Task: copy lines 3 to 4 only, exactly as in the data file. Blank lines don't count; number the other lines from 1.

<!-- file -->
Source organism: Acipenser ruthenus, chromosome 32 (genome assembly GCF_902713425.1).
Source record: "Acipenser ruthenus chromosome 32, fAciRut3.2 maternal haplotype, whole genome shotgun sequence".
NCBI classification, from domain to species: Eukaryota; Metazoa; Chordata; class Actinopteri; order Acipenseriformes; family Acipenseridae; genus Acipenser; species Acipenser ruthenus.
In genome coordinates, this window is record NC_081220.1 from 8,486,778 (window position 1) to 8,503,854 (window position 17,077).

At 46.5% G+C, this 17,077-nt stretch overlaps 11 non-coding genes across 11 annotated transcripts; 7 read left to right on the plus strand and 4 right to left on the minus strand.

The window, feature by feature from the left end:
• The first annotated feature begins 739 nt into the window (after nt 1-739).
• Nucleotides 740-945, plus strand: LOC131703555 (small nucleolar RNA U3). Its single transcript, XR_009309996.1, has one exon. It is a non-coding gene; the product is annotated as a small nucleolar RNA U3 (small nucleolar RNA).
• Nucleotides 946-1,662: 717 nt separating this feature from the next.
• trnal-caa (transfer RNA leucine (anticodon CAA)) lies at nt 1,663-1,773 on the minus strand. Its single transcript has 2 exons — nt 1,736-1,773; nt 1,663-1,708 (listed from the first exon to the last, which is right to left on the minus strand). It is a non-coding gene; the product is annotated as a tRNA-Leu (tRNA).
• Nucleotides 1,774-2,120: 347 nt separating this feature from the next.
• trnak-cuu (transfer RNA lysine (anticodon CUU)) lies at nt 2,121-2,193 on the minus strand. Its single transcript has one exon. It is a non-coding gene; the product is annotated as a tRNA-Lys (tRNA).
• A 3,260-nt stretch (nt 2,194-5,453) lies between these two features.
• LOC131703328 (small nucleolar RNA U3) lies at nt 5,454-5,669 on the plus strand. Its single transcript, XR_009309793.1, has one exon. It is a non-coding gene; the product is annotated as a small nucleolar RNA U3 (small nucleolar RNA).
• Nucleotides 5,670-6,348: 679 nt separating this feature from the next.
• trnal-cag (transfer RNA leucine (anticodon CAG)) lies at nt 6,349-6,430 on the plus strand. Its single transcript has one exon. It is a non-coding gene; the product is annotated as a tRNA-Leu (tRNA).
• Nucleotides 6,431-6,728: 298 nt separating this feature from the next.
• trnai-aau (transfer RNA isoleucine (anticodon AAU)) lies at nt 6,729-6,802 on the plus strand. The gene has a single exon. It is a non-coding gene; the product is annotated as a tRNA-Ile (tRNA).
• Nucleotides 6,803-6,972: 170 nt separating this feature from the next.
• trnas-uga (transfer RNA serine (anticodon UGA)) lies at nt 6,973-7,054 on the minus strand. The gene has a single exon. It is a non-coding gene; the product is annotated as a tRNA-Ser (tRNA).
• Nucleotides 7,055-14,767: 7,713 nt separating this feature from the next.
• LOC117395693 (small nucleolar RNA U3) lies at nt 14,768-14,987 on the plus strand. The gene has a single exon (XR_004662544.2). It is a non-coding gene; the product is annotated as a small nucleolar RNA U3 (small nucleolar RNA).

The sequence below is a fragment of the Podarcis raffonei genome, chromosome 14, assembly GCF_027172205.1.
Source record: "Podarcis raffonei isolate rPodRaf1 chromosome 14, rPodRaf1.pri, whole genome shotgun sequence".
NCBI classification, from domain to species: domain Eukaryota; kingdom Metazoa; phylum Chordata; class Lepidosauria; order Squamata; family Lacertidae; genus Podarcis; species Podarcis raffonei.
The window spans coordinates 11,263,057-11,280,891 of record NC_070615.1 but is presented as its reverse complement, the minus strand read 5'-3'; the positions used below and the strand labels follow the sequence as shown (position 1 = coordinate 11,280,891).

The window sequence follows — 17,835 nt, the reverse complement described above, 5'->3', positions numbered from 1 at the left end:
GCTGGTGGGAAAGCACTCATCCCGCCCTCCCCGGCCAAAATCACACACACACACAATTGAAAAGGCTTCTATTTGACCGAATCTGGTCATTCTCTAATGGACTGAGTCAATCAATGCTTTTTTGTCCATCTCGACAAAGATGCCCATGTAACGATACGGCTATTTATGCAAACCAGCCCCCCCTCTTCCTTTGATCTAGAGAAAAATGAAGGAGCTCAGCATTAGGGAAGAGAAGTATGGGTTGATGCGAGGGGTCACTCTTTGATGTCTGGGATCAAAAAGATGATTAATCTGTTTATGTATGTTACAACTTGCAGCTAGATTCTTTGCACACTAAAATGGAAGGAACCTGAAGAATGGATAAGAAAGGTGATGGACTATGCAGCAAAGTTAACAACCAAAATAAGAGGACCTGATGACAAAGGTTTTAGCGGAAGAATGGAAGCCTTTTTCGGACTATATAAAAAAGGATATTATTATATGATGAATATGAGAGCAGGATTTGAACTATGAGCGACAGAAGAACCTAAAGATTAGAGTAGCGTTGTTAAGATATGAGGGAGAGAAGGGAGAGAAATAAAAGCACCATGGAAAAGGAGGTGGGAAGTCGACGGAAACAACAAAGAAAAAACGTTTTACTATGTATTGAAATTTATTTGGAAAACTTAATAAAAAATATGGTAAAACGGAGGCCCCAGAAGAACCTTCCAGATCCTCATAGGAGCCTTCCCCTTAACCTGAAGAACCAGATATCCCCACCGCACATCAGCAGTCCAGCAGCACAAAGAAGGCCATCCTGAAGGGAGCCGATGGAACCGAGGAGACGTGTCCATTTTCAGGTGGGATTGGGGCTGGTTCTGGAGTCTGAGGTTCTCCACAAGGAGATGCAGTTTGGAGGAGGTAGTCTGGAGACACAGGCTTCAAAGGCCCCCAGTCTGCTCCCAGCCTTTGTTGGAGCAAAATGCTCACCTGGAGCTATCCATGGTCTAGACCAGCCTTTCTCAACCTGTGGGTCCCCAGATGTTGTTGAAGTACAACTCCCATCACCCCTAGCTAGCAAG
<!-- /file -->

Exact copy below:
NCBI classification, from domain to species: Eukaryota; Metazoa; Chordata; class Actinopteri; order Acipenseriformes; family Acipenseridae; genus Acipenser; species Acipenser ruthenus.
In genome coordinates, this window is record NC_081220.1 from 8,486,778 (window position 1) to 8,503,854 (window position 17,077).